Given that Einstein is the closest person in modern history to come close to solving the theory of time travel and how it all actually would piece together, is it really so hard to believe that he was able to fulfill his life’s dreams and accomplishments?
Of course, there are plenty of people out there who have their say on the matter. The majority of people will dismiss the theory as the main body of evidence is the unqualified and unproven testimony of one man, which usually would not be enough for a rumor of this scale to carry legs. It was penned by Robert Goerman in a 1980 edition of Fate magazine that Carlos Allende was Carl Meredith Allen, from Pennsylvania, who was well-known in the local area to have significant psychiatric problems. Therefore, it’s easy for people to dismiss the theory based on the fact that he was essentially written off as crazy.
Another key part of the evidence is the fact that when the story first started to really sprout its own legs, it was noted that Allen was extremely difficult to actually locate or speak to. However, Goerman was able to find out his real identity – a family friend – within just a few phone calls. Therefore, the lack of genuine first-hand professional research into the claims made, or even the author of the claims, further discredits the story.
Another big part of the problem is that some of the “transcripts” allegedly provided as evidence in Project Invisibility, mentioned above, has been heavily criticized for following very similar plot lines and ideas to the novel Thin Air, which was released a year earlier than their own release. It’s very hard for people to give credit to the idea of the experiment actually being true when they have very little hard, factual evidence to go on.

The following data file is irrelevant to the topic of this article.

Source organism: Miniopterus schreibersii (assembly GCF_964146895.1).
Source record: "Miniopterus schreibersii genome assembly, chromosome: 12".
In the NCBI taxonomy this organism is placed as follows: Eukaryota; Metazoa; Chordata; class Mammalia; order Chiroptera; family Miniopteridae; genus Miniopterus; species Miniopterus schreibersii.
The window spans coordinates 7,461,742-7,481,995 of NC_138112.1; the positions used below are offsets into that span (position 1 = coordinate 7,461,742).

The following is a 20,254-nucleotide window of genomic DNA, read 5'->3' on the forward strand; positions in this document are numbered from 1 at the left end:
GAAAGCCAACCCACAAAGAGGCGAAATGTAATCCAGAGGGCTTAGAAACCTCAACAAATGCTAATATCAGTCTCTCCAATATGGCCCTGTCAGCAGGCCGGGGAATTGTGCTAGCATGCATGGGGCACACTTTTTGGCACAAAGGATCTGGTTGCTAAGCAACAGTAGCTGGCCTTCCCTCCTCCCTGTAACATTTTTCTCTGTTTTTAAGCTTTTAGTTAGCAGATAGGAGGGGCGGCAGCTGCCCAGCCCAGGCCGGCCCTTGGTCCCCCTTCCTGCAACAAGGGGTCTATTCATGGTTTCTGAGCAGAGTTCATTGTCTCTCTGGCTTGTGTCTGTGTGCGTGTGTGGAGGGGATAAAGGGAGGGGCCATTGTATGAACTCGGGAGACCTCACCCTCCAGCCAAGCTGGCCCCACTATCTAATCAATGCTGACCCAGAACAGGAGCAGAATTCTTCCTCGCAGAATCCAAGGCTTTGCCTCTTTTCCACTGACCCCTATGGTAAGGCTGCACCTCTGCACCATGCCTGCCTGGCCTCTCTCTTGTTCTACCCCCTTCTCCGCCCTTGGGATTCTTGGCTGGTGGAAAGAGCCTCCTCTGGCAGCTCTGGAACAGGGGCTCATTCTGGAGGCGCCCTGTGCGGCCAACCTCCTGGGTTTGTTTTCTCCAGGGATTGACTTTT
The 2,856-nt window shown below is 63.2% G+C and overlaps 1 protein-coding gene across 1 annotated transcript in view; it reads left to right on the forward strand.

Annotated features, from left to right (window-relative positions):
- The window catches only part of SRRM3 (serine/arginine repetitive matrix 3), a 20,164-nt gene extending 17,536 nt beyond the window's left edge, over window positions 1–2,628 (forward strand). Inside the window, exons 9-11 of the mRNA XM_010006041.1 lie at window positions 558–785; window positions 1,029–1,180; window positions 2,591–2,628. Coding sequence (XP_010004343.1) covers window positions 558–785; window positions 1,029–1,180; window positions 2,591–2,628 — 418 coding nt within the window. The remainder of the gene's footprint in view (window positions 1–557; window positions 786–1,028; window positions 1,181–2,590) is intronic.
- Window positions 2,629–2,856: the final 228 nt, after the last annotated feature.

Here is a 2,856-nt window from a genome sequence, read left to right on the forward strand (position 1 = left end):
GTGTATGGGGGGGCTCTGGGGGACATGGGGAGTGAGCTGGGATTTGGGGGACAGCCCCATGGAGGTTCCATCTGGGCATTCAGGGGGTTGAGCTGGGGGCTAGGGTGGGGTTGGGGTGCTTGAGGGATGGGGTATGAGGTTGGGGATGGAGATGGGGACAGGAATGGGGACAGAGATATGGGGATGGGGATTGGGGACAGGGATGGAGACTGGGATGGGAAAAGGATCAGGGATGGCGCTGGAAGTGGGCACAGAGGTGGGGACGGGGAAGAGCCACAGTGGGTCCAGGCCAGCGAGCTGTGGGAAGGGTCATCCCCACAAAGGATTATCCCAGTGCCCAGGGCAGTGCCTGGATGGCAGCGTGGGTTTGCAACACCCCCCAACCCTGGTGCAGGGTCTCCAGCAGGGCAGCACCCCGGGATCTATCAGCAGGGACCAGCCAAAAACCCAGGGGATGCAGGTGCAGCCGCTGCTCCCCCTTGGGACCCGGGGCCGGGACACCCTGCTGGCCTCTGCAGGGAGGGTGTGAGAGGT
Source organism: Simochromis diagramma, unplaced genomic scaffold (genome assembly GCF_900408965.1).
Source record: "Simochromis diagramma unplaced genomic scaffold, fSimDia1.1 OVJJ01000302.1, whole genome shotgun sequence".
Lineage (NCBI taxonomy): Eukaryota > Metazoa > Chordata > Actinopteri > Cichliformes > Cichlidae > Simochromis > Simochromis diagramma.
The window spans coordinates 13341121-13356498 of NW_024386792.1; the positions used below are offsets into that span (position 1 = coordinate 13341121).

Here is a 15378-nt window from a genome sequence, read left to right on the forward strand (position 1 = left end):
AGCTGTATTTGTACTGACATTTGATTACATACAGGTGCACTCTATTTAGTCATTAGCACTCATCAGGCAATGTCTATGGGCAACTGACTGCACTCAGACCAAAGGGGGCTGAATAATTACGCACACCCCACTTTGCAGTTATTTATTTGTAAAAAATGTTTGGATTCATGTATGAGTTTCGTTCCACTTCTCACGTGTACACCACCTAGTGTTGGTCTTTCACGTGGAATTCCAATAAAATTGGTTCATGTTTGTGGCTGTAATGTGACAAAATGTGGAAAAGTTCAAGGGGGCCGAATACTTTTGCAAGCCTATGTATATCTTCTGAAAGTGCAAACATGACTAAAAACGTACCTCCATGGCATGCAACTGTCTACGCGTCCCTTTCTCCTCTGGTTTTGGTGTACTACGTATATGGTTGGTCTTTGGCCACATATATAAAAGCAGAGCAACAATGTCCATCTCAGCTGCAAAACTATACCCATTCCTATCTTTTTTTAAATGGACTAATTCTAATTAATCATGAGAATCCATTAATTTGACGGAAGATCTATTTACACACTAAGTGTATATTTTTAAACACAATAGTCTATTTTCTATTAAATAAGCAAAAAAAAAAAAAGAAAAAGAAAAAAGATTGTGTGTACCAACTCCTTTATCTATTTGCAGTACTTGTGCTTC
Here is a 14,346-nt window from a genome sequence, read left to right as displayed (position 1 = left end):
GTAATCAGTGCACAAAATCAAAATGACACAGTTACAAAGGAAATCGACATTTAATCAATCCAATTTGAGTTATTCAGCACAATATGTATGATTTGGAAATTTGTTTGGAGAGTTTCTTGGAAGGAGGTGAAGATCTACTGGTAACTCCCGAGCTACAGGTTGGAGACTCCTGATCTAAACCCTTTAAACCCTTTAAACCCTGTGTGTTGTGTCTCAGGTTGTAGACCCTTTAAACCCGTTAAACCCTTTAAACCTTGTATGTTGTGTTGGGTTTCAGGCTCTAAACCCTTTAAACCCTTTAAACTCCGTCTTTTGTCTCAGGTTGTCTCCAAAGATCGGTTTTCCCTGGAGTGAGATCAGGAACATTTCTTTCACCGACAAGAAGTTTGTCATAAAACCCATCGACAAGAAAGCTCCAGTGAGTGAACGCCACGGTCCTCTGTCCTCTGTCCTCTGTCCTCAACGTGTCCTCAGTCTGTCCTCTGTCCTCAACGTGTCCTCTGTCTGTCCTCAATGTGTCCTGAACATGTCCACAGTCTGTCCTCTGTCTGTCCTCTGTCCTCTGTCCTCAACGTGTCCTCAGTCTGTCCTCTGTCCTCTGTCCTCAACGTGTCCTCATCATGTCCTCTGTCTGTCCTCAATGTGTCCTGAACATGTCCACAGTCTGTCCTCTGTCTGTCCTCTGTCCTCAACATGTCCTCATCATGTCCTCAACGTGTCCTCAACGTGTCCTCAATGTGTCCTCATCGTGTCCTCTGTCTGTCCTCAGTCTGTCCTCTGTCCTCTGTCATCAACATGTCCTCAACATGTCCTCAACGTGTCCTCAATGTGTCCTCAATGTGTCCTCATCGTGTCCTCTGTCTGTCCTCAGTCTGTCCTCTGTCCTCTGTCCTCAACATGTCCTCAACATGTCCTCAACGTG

It makes it much more difficult to follow when all of the supporting theories are shot down, denounced or are just plain plagiarized.
Factor in the various time differences and the documented inconsistencies such as the ships being in the totally wrong city & location – accounted for by many people – at the supposed time of both events taking place. While a conspiracy theorist could point to forged logs to try and discredit these pieces of evidence, genuine testimony from so many people makes it hard to corroborate that with any genuine evidence.
Microfilm also exists to try and further discredit the theory, giving full action logs of the USS Eldridge during the Second World War, making the entire theory itself difficult to follow.
The Plausible Theories
Of course, the most plausible theory here comes from a rather simplistic way of looking at the situation – if the American government has been bold enough to carry out all sorts of alleged incidents over the years, what makes time travel or cloaking so out there?
Depending on your opinion of the US Government, it can really to shift your view in one way or another that makes you think that it might be more possible than we are actually being informed. After all, it’s well-known that plenty of experiments take place every single year that the general public have little to no actual knowledge about.
Is it really so far-fetched to think that at one stage, during a period of intense war that was increasingly on the balance, the Americans look to try and find a savior of sorts? The power of teleportation during the Second World War would have finished the war in brutal speed, as nothing would have been able to combat this kind of brutal power & efficiency.
We referred to earlier about Command & Conquer, and how the series takes the idea that time travel totally changed the course of history. Well, plenty of insane inventions exist in this series from an iron curtain that effectively makes things bulletproof to Chronosphere time travel. While this is a totally fictional environment, it’s not too much of a leap of faith in our opinion that similar tests were carried out in the Second World War.
One thing that can be said about the war is that it allowed technology – specifically industrial military technology – to progress at a never seen before rate. As all of these new advancements were made, how likely is it that at least one faction in the war were working on something a little more groundbreaking rather faster and tougher tanks, and more accurate assault rifles? It’s really not too insane to imagine that there might be divisions during the war that looked purely at the highest end of technology.
Whether or not they were successful changes the theory entirely, of course, but it still stands to reason that at one stage there were discussions about how technology that would change the world forever could be researched and then armed.